by Erik Slagle

When New Jersey desperately needed more nurses,  Trinitas grads answered the call…in record numbers.

By Erik Slagle 

Unprecedented. Among the myriad adjectives we’ll be using to capture the magnitude of 2020 in the years to come, unprecedented might not be as vivid as devastating or frightening or horrifying, but it captures the positive along with the negative—and that makes it a word we should embrace. For instance, the dedication and courage of healthcare professionals in the face of a tsunami of unknowns brought about by COVID-19 was truly unprecedented, although hardly surprising. At Trinitas and other hospitals around the state, workers put their lives on the line every day because, well, that’s what they do, isn’t it? 

Also unprecedented in 2020 was the surge in interest among young New Jerseyans in entering the healthcare field—specifically nursing—at a time when there was no small amount of risk accompanying that decision.  

The 2020 graduating class of the Trinitas School of Nursing was the largest ever, with nearly 190 graduates immediately entering the workforce when their communities needed them most—a new generation of frontline heroes joined the fight against the pandemic.  

“COVID-19 actually affirmed, for me, that I made the right decision in starting a nursing career,” says Patience Opaola, who graduated from the School of Nursing in January and now works at Trinitas as a registered nurse (RN). After graduating from Linden High School in 2016, she started her RN education at 18, unsure of where she should go next in life. Opaola admits it wasn’t an easy adjustment moving later from the classroom to the front lines, but says she was met with a great deal of support. 

“I wanted to quit so many times,” she says of her early days on the Medical-Surgical floor. “But I’m glad I saw it through. You learn how to ask for help…everyone’s ready to lend a hand.” 

“These nurses and students are amazing individuals who want to work with patients that are very, very sick,” says Dr. Roseminda Santee, Dean of the Trinitas School of Nursing. “Our students want to serve their communities and take on the challenge of the COVID-19 battle.” 

Between January and May, a record 188 graduates earned their credentials at Trinitas, and Dr. Santee says that, during the worst months of the pandemic, the school continued to see extraordinarily high numbers of applicants. Most were new to the healthcare field, while some were Certified Nurse Aides or Licensed Practical Nurses, completing their education to become RNs. The cohort overall was a diverse mix of ethnic and cultural backgrounds, and included a number of male candidates, as well—more so than usual, according to Dr. Santee. 

The coronavirus outbreak, of course, forced the physical closure of schools at all levels, and the School of Nursing had to quickly pivot toward online instruction. Faculty and students alike stepped up and made the transition a smooth one. Looking ahead toward 2021, challenges are likely to continue until an effective vaccine is made widely available, as social-distancing measures limit the number of seats permitted in each class. However, says Dr. Santee, the school is up to the task.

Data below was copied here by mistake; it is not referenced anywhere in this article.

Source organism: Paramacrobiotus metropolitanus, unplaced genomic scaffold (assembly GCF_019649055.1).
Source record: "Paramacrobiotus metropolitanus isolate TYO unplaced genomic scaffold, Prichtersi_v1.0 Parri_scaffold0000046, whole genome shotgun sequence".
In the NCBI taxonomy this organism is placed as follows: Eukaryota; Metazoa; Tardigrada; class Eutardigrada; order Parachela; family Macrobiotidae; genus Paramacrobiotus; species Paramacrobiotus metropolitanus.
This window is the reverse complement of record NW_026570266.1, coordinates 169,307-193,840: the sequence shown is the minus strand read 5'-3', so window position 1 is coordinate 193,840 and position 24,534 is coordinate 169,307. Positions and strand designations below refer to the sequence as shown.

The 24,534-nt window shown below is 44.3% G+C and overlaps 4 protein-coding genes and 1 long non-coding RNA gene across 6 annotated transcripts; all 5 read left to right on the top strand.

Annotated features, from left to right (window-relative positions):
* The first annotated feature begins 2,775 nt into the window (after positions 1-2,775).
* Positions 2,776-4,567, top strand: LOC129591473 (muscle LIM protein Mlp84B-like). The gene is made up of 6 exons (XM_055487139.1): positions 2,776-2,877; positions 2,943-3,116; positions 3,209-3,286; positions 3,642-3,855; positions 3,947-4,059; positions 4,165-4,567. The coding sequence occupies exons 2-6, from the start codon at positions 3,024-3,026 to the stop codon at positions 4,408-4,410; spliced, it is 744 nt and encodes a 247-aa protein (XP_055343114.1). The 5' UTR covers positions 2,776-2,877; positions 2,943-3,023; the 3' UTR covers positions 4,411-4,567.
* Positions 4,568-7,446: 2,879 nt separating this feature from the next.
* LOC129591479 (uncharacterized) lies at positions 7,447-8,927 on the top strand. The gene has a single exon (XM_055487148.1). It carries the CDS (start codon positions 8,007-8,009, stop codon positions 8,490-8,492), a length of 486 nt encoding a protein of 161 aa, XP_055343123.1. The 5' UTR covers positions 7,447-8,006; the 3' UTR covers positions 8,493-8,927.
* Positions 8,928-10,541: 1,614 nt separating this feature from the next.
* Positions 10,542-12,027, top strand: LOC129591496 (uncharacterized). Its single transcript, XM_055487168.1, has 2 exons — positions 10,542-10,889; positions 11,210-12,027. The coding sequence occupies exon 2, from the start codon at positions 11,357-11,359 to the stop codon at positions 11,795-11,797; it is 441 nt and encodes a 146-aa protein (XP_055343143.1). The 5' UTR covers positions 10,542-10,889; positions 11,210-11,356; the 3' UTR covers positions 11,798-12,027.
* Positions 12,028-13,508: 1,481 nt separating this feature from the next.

“I wish I could take every single one of our applicants,” she says, noting that some will have to be waitlisted. “It’s a balancing act, meeting the New Jersey Board of Nursing demand for more licensed nurses while adhering to state-mandated health protocols in our classrooms. We also have to bear in mind the guidelines required by the New Jersey Office of the Secretary of Higher Education.” 

The school’s ability to master that balancing act helped garner its fourth designation as a Center of Excellence in Nursing Education by the National League for Nursing—one of only 17 institutions across the country to receive the recognition for another four years. The relationship between Trinitas and Union County College is a key to the School of Nursing’s ongoing success. 

“Trinitas has been such an open and helpful partner,” she adds. “It’s a collaborative effort between the hospital and college to ensure we’re meeting the standards of nursing education and graduating enough nurses to meet the hiring needs of our healthcare facilities.” 

To help meet demand, the New Jersey Board of Nursing has approved “temp” new graduate nurse hiring, meaning candidates receive temporary work permits while waiting to take the licensing examination. These exams were also impacted by COVID-19 because of the social-distancing requirement for examinees. 

For more than a decade, the Trinitas School of Nursing has enjoyed a reputation for rigorous curricula, an outstanding teaching staff, and an admissions policy ensuring that only the best students—representative  of the community served by the school—are admitted as future healthcare professionals. Based on recent applicants, enrollees and graduates, the school will maintain its status as one of New Jersey’s top destinations for students looking to lead the fight for our nation’s health for years to come. 

“Getting into the hospital after finishing school may be a bit of a shock,” says Opaola, reflecting on her advice to others thinking of following her path. “You might feel small in the beginning, but you’ll have a lot of support. And that support starts with your faculty and classmates at the School of Nursing.” 


The World Health Organization  Designated 2020 as the International Year of the Nurse and Midwife in honor of the 200th “birthday” of Florence Nightingale.